Passages from the Life of a Philosopher - Charles Babbage
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Charles Babbage was a Victorian polymath, and someone with a seemingly never-ending intellectual curiosity about the world around him. A mathematician by training, he also wrote copiously on subjects such as economics, physics, engineering, computation, cryptography, religion and education, along with conducting practical experiments with pretty much anything that had grabbed his interest at the time. Today, he’s widely viewed to be the father of the computer with his Difference and Analytical Engines. Although neither were fully completed during his lifetime, a working replica of the Difference Engine was built in the 1990s, and an Analytical Engine is currently in the planning stages.
This autobiography (first published near the end of his life in 1864) veers from topic to topic and rarely settles on any subject for more than a chapter. Apart from his early life and an explanation of the thinking behind his computing Engines, Babbage also transcribes his memories of climbing into an active volcano, arguing with street musicians, picking locks, standing in elections, and imagining life as a cheese mite, among other diverse subjects. The original meaning of the titular word “Philosopher” is “lover of wisdom,” and this book shows Babbage to be just that.
Passages from the Life of a Philosopher
By Charles Babbage.
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“I’m a philosopher. Confound them all—Don Juan
Birds, beasts, and men; but no, not womankind.”
“I now gave my mind to philosophy: the great object of my ambition was to make out a complete system of the universe, including and comprehending the origin, causes, consequences, and termination of all things. Instead of countenance, encouragement, and applause, which I should have received from everyone who has the true dignity of an oyster at heart, I was exposed to calumny and misrepresentation. While engaged in my great work on the universe, some even went so far as to accuse me of infidelity;—such is the malignity of oysters.”Autobiography of an Oyster deciphered by the aid of photography in the shell of a philosopher of that race—recently scalloped.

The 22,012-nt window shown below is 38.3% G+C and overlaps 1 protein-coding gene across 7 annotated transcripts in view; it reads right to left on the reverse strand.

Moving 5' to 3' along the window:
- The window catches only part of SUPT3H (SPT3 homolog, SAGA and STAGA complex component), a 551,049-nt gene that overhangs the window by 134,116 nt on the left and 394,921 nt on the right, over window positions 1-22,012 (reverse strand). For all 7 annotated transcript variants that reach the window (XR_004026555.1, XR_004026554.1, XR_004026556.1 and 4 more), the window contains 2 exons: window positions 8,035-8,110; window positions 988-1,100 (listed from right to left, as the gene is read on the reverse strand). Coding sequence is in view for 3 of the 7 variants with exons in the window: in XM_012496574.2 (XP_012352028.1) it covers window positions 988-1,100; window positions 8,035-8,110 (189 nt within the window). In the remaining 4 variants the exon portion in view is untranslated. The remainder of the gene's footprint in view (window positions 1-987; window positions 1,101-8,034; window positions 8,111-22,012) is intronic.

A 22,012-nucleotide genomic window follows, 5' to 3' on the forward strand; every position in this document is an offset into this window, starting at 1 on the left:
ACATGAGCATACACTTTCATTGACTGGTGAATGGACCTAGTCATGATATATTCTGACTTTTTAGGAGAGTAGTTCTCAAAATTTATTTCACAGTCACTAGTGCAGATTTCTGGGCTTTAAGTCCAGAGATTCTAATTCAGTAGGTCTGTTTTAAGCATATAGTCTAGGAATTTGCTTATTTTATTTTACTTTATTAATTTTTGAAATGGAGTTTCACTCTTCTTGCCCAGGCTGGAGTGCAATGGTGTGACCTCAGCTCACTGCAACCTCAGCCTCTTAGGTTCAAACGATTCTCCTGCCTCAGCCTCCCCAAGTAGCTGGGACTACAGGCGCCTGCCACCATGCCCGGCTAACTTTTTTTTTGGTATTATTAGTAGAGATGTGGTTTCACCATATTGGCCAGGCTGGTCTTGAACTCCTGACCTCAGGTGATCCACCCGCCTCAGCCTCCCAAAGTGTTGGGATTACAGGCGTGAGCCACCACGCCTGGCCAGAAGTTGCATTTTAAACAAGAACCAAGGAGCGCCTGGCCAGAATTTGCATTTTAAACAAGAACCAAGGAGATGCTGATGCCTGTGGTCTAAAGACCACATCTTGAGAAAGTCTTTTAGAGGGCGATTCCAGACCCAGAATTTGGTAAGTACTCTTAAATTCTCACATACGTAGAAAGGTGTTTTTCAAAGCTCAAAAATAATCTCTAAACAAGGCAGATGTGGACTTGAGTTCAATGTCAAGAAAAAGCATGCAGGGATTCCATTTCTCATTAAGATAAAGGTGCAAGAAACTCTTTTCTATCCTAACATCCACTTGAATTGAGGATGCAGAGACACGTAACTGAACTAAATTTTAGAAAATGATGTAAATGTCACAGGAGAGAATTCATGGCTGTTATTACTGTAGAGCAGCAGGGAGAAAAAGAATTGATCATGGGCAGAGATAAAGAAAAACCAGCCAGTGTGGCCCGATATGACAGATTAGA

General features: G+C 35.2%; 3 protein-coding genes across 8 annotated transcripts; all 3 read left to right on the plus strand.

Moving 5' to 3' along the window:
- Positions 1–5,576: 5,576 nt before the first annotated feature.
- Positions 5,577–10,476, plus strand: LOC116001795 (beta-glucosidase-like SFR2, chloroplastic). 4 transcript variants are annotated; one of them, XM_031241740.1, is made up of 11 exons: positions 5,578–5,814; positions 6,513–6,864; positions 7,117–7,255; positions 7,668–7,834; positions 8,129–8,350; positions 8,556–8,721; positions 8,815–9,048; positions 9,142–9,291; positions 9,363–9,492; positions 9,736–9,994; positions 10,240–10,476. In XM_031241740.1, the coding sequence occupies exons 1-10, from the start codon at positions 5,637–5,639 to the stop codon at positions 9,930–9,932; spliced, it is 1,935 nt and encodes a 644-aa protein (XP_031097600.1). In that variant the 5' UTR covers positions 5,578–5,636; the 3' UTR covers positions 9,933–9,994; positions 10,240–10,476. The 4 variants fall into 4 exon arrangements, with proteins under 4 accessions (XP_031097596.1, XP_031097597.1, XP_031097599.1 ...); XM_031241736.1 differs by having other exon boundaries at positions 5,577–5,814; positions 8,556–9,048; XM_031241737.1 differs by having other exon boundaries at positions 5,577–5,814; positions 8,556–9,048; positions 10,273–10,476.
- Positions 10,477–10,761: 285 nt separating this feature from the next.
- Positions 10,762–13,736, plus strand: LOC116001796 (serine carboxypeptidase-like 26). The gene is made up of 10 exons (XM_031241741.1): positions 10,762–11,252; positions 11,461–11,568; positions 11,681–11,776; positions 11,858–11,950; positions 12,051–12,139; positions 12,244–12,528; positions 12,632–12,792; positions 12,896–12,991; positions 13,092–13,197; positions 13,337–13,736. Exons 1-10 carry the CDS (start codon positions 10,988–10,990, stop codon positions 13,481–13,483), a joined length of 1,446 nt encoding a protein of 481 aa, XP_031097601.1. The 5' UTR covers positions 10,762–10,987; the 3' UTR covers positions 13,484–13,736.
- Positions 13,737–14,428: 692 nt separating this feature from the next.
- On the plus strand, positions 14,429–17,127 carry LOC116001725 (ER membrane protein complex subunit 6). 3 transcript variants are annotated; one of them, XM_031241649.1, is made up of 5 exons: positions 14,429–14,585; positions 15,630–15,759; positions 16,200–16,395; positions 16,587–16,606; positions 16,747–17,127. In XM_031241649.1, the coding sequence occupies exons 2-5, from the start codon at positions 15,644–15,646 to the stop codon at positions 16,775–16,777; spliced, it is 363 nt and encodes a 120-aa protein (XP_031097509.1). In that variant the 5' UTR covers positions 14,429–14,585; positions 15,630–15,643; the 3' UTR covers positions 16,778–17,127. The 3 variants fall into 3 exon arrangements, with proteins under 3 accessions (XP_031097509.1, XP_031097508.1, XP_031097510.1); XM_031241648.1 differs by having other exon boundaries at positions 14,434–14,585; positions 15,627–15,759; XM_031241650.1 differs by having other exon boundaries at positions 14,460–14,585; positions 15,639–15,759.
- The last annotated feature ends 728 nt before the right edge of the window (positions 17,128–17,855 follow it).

In dedicating this volume to your Majesty, I am also doing an act of justice to the memory of your illustrious father.
In 1840, the King, Charles Albert, invited the learned of Italy to assemble in his capital. At the request of her most gifted Analyst, I brought with me the drawings and explanations of the Analytical Engine. These were thoroughly examined and their truth acknowledged by Italy’s choicest sons.
To the King, your father, I am indebted for the first public and official acknowledgment of this invention.
I am happy in thus expressing my deep sense of that obligation to his son, the Sovereign of united Italy, the country of Archimedes and of Galileo.
Some men write their lives to save themselves from ennui, careless of the amount they inflict on their readers.
Others write their personal history, lest some kind friend should survive them, and, in showing off his own talent, unwittingly show them up.
Others, again, write their own life from a different motive—from fear that the vampires of literature might make it their prey.
I have frequently had applications to write my